But just when you thought he’s lost all hope for humanity, you find out that underneath those defense mechanisms, Naofumi still has a vulnerable heart. He hates the world and he hates life…but he still can’t let everyone in the kingdom die because of the calamity. So he puts himself forward once more to save people, …only to leave himself vulnerable again to the dark side of humanity. I just can’t convey appropriately with words the sheer injustice and ungratefulness that the main character faces. As readers, be prepared to feel murderous rage, needs to wring people’s necks, and dreams of committing genocide. Seriously, if there’s any population that deserves to be wiped out by the apocalypse, this is it.
The saving grace of this light novel is that it is as much heartwarming as it is heartbreaking. Pure evil thrives, but its presence also highlights the true worth of human compassion. The ending of Raphtalia’s introduction arc actually brought tears to my eyes. Yes, it’s super cheesy on paper, but since Tate no Yuusha no Nariagari loves to serve readers lemons, I had no idea which way the axe was going to swing. Part of my emotional reaction must be pure relief that Naofumi is not going to be completely destroyed. Again. I don’t want to spoil too much in this review so pardon my vagueness. Just know that reading Tate no Yuusha no Nariagari keeps you on your toes. I love the “main character eternal success” trope as much as the next action fan, but sometimes I just want things to be more realistic. Victory is much sweeter if you aren’t expecting it.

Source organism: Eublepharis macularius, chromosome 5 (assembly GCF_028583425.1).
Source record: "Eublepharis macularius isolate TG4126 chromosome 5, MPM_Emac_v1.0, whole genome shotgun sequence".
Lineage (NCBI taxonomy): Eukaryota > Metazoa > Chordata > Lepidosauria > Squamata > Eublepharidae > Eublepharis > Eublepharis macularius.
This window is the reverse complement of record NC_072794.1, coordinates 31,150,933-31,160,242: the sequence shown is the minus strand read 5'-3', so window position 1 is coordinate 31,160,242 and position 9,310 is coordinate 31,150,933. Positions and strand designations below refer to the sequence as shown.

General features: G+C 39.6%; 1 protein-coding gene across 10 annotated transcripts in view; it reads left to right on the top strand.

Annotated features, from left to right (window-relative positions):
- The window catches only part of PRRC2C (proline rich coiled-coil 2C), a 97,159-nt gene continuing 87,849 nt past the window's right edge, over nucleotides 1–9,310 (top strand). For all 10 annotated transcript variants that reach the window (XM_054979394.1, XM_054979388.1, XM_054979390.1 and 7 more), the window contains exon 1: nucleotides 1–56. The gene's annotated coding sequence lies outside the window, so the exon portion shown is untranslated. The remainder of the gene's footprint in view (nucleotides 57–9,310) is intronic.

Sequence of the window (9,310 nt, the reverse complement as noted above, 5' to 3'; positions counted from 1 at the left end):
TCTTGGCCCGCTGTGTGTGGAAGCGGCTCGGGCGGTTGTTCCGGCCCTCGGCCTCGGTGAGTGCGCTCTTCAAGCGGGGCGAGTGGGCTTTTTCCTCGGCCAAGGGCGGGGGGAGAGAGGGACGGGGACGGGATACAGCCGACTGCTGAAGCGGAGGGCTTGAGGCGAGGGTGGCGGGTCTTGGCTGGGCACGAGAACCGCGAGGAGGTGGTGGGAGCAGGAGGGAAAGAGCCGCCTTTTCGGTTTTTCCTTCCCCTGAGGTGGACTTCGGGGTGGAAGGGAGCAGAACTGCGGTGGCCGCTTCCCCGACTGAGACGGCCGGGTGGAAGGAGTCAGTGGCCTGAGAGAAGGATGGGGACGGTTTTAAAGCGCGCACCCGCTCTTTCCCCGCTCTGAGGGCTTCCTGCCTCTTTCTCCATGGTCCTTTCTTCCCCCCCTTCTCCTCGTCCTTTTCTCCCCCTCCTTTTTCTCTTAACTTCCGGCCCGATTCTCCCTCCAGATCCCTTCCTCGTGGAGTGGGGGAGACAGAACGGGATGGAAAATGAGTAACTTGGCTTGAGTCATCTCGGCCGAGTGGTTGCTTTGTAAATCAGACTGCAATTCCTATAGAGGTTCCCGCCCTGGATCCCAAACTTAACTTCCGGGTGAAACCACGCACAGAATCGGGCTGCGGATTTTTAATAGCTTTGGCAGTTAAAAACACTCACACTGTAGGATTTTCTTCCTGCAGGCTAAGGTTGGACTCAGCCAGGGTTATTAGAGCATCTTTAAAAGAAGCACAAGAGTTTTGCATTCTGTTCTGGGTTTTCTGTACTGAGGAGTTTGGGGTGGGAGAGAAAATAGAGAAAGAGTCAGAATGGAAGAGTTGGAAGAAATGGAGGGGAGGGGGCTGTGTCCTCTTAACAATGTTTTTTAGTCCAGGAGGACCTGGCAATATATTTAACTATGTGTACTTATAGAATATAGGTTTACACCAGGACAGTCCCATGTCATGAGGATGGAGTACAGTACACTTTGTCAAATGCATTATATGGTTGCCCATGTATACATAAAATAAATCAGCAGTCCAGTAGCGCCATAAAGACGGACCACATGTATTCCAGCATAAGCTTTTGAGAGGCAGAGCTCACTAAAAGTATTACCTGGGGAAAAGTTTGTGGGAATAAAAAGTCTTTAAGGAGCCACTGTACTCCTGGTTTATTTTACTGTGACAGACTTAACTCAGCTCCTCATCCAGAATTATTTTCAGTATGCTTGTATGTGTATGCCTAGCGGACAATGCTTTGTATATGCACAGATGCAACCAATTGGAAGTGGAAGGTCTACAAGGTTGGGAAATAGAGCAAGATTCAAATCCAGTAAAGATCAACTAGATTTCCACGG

And More Realistic Characterizations
Finally, I want to highlight one last trope that I really like about Tate no Yuusha no Nariagari and that isn’t featured enough in the virtual video game genre—evil can be redeemed. Oftentimes, I find that villains in these stories are too one dimensional, or even zero dimensional if that’s possible. They are exactly what they were created for in a video game, which is to serve as the token obstacle for the main character. But in a 3D virtual MMORPG, villains shouldn’t remain trite 2D characters. Like the hero party, who are now “human” with complex motivations, villains too need to be leveled up with their own back stories, realistic characterizations, and rationales.
Personally, I know when an artist has characterized a villain well if I find myself understanding or even empathizing with the villain’s POV and actions. Nobody is born evil, and nobody chooses to do the wrong thing in their POV. We just have different understandings of right or wrong, and the road to hell is paved with good intentions. Thus to be realistic, all evil must come with an explanation—Voldemort did it for revenge, Darth Vader did it for love, and Hannibal is just suffering from PTSD. But these people are still human, and change is possible, especially if the “evil” arises from ignorance. I had thought originally that the characterization in Tate no Yuusha no Nariagari was too extreme (like a caricature), but the later character flexibility—the so-called “Change of Heart”—has changed my mind about the light novel’s realism.
Tate no Yuusha no Nariagari is off to a good and unique start. It’s relatively under the radar right now, but it deserves more love. Sadly, only volume one and a little of volume two has been translated so far (read it here), but there’s also a manga adaptation that will hopefully keep going and get more attention for this lovely series.